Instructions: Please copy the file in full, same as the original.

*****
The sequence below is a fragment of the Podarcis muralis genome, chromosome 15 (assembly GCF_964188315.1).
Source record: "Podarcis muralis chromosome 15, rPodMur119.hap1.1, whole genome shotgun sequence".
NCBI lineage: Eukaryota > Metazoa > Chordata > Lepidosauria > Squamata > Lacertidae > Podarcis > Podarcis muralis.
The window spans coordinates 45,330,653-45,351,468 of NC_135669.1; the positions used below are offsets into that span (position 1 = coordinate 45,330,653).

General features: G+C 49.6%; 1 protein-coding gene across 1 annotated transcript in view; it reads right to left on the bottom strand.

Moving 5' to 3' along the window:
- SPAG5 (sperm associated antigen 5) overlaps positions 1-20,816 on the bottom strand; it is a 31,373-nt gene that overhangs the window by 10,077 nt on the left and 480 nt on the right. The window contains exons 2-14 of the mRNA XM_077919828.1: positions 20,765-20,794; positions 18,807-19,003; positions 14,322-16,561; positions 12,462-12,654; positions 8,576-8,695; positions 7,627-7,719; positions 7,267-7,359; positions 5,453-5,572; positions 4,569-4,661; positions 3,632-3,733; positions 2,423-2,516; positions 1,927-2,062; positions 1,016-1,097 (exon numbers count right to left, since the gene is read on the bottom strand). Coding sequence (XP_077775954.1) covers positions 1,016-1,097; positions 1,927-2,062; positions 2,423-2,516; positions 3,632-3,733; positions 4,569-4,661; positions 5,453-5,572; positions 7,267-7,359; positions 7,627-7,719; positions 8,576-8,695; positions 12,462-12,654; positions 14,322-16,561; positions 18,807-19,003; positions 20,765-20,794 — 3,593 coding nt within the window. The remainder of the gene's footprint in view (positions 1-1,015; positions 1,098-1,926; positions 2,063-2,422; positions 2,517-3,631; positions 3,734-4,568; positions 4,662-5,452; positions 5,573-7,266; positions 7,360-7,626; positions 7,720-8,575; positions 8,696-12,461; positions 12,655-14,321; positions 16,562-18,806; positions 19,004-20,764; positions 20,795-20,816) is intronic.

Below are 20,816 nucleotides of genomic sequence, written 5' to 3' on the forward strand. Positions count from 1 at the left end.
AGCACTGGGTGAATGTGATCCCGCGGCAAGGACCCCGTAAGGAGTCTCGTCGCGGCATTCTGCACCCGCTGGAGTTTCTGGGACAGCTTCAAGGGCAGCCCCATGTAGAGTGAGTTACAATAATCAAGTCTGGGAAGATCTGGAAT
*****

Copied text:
The sequence below is a fragment of the Podarcis muralis genome, chromosome 15 (assembly GCF_964188315.1).
Source record: "Podarcis muralis chromosome 15, rPodMur119.hap1.1, whole genome shotgun sequence".
NCBI lineage: Eukaryota > Metazoa > Chordata > Lepidosauria > Squamata > Lacertidae > Podarcis > Podarcis muralis.
The window spans coordinates 45,330,653-45,351,468 of NC_135669.1; the positions used below are offsets into that span (position 1 = coordinate 45,330,653).

General features: G+C 49.6%; 1 protein-coding gene across 1 annotated transcript in view; it reads right to left on the bottom strand.

Moving 5' to 3' along the window:
- SPAG5 (sperm associated antigen 5) overlaps positions 1-20,816 on the bottom strand; it is a 31,373-nt gene that overhangs the window by 10,077 nt on the left and 480 nt on the right. The window contains exons 2-14 of the mRNA XM_077919828.1: positions 20,765-20,794; positions 18,807-19,003; positions 14,322-16,561; positions 12,462-12,654; positions 8,576-8,695; positions 7,627-7,719; positions 7,267-7,359; positions 5,453-5,572; positions 4,569-4,661; positions 3,632-3,733; positions 2,423-2,516; positions 1,927-2,062; positions 1,016-1,097 (exon numbers count right to left, since the gene is read on the bottom strand). Coding sequence (XP_077775954.1) covers positions 1,016-1,097; positions 1,927-2,062; positions 2,423-2,516; positions 3,632-3,733; positions 4,569-4,661; positions 5,453-5,572; positions 7,267-7,359; positions 7,627-7,719; positions 8,576-8,695; positions 12,462-12,654; positions 14,322-16,561; positions 18,807-19,003; positions 20,765-20,794 — 3,593 coding nt within the window. The remainder of the gene's footprint in view (positions 1-1,015; positions 1,098-1,926; positions 2,063-2,422; positions 2,517-3,631; positions 3,734-4,568; positions 4,662-5,452; positions 5,573-7,266; positions 7,360-7,626; positions 7,720-8,575; positions 8,696-12,461; positions 12,655-14,321; positions 16,562-18,806; positions 19,004-20,764; positions 20,795-20,816) is intronic.

Below are 20,816 nucleotides of genomic sequence, written 5' to 3' on the forward strand. Positions count from 1 at the left end.
AGCACTGGGTGAATGTGATCCCGCGGCAAGGACCCCGTAAGGAGTCTCGTCGCGGCATTCTGCACCCGCTGGAGTTTCTGGGACAGCTTCAAGGGCAGCCCCATGTAGAGTGAGTTACAATAATCAAGTCTGGGAAGATCTGGAAT